Benevolent example: you’re a general contractor giving an employed subcontractor instructions about how to complete a task (basically, you’re communicating your reference value). Then you ask him to repeat the instructions back and compare his ‘projected’ reference value to your’s. Bob Hintz hinted at the importance of understanding the concept of language and reference information sharing. Notice that if you or another person explicitly states your reference value, then this is a measure of reducing uncertainty in the outcome of behavior. Only through language can somebody directly control a perception of another’s reference value - thus ‘controlling’ their behavior (in the sense that you’re preventing unintended intentions by matching a perceptual representation of a reference value to a reference value for the reference value).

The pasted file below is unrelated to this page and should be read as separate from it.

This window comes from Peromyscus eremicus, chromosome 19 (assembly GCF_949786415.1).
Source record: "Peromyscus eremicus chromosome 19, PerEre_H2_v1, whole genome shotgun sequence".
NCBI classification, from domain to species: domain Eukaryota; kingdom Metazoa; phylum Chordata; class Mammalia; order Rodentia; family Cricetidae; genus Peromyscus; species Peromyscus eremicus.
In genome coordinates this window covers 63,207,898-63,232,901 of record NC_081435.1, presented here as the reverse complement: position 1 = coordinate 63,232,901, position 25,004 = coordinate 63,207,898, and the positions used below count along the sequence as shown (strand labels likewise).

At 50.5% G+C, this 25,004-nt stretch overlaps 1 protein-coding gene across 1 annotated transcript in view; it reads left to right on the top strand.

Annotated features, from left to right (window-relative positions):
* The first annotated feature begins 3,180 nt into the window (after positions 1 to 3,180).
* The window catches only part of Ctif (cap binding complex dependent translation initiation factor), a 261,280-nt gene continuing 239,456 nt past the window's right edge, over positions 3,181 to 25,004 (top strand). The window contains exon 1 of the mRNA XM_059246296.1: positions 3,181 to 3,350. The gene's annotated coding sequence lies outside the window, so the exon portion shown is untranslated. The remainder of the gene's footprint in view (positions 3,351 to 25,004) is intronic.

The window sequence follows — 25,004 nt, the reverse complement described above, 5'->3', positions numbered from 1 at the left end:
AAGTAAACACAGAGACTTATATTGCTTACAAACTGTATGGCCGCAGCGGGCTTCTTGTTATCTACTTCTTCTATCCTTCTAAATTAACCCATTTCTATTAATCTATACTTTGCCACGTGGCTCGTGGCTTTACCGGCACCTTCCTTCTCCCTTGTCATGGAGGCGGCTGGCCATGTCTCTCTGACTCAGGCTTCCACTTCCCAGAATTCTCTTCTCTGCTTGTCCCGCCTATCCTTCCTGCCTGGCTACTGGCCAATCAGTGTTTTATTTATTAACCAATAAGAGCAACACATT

Maleficent example: you’re torturing a messenger harboring a national secret. you can assume the messenger doesn’t want to give you the information. therefore, you apply pain until the consciousness of the messenger is saturated and he can no longer maintain his concentration. In this special case, the reference assumes a binary value - speak or don’t speak. Of course, the messenger could, in theory, be tortured to death without uttering a word. This would be the most vivid example if we put ourselves in the skin of the person getting tortured and imagine ourselves controlling a perception of not speaking. The torturer would initially try to interrogate us and provide logical reasons why giving up the information would serve our goals at a higher level of the hierarchy (for example, if we’re keeping the secret to protect our family first, and country second, then the torturer would threaten to go after family - standard procedures, we might imagine). If this fails, then the ‘logic’ turns to a lower level of the hierarchy: the application of pain - for instance, by altering a joint angle beyond its natural limit. Obviously, we usually control our joint angles to control higher level perceptions, but in this case the higher level reference is artificially altered to allow for a joint angle to match its reference.